Photo: Clive Mason (Getty Images)

England pulled level with group rivals Belgium after their lopsided win against Panama this morning, giving each national side six points going into their final group stage game against each other. Not only do Belgium and England have the same amount of points, though, but they also have exactly eight goals for and two goals against. That creates a tricky situation if the teams can’t break the deadlock in their head-to-head match on Thursday.

Here is the order of tiebreakers for the World Cup group stage (emphasis mine):

1. Greatest number of points

2. Goal difference in all group matches

3. Goals scored in all group matches

4. Greatest number of points obtained in the group matches between the teams concerned

5. Goal difference resulting from the group matches between the teams concerned

6. Greater number of goals scored in all group matches between the teams concerned

7. Greater number of points obtained regarding fair play conduct (yellow cards = -1, indirect red card (as a result of a second yellow card) = -3, direct red card = -4, yellow card and direct red = -5, with only one of the deductions applied to a player in a single game)

8. Drawing of lots by FIFA

As you can figure, any kind of draw between England and Belgium on the final day would continue to keep them exactly even in all of the first six categories, leaving the tiebreaker up to the ridiculous concept of “fair play points.” Currently, Belgium has three yellow cards to England’s two, so unless they can make up that ground, an extremely arbitrary points system will keep the English on top of the table..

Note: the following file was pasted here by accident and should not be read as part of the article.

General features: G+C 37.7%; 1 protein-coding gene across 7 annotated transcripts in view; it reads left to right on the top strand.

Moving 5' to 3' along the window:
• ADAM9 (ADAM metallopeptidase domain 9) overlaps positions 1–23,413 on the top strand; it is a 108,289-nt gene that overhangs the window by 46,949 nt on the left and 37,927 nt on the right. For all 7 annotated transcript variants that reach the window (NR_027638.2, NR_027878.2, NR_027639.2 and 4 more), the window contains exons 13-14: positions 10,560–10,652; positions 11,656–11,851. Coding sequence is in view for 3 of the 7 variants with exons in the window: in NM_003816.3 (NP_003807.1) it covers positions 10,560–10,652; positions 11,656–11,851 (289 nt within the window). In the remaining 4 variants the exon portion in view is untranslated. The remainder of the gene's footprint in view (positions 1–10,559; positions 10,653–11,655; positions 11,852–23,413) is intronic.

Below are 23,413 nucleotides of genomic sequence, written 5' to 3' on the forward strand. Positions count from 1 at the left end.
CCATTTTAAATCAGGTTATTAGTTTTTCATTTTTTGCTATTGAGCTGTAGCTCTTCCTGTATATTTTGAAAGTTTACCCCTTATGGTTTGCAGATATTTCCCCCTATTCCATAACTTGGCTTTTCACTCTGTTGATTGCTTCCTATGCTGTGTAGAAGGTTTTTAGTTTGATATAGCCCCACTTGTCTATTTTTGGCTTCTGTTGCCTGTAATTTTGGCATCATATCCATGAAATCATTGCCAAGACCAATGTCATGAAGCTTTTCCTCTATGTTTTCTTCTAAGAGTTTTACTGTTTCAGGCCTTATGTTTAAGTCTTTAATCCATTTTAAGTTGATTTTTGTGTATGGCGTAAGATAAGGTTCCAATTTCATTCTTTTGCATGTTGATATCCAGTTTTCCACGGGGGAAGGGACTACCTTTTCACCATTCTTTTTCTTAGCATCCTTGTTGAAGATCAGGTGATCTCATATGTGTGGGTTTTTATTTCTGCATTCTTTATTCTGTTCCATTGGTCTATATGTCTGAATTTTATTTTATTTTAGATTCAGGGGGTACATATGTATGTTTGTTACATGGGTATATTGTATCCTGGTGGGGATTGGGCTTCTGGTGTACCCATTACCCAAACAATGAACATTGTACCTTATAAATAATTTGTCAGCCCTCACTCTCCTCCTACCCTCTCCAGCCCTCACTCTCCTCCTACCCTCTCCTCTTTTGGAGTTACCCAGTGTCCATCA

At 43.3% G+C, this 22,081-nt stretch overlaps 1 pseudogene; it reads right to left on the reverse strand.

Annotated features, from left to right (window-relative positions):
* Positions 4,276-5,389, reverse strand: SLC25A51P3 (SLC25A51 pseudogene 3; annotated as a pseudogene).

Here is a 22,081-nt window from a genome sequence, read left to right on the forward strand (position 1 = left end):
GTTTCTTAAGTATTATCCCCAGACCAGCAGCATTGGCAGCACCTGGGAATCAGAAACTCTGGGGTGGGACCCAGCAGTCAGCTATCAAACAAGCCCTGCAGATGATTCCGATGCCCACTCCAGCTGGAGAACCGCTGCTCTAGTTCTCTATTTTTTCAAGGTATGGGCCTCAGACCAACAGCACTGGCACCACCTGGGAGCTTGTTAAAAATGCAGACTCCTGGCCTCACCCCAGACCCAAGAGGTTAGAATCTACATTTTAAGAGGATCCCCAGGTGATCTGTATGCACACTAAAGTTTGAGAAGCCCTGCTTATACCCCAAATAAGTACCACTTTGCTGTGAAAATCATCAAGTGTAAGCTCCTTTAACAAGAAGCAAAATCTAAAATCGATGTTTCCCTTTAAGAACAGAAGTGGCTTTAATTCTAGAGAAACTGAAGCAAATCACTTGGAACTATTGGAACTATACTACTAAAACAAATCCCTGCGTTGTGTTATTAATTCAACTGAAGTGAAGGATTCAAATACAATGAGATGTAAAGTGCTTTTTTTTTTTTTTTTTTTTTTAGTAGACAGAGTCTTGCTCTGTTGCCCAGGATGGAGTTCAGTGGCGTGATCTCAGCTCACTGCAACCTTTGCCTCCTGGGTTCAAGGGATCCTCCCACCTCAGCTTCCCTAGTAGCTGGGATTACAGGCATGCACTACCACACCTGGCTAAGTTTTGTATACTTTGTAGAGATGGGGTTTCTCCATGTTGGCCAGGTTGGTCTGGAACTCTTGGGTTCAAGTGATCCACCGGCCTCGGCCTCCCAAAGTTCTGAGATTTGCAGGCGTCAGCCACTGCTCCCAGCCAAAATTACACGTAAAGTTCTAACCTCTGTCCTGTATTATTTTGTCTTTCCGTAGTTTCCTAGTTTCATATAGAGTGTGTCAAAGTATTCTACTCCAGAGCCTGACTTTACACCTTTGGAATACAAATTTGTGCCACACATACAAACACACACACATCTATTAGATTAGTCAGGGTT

But there’s an extra layer to the weirdness. Based on the expected results of the group stage, the winner of Group G will, more likely than not, get placed in the same quadrant of the bracket as Brazil and Germany, while the group runner-up would get a probable quarterfinal match-up with either Mexico or Switzerland. No offense to either of the latter two teams, but everyone in the world would rather play that game’s winner instead of Brazil or Germany. This match-making requires looking ahead past the Round of 16, but still, the winner of Group G probably won’t feel like much of a winner at all.

It’s hard to imagine that either side will adopt the kind of losing mentality that would see them chasing ejections just to avoid a tougher quarterfinal. But if a player does manage to catch a red from the ref—or even better, a yellow and then a straight red—don’t expect the fans to act very disappointed. We might as well just go with the drawing of lots.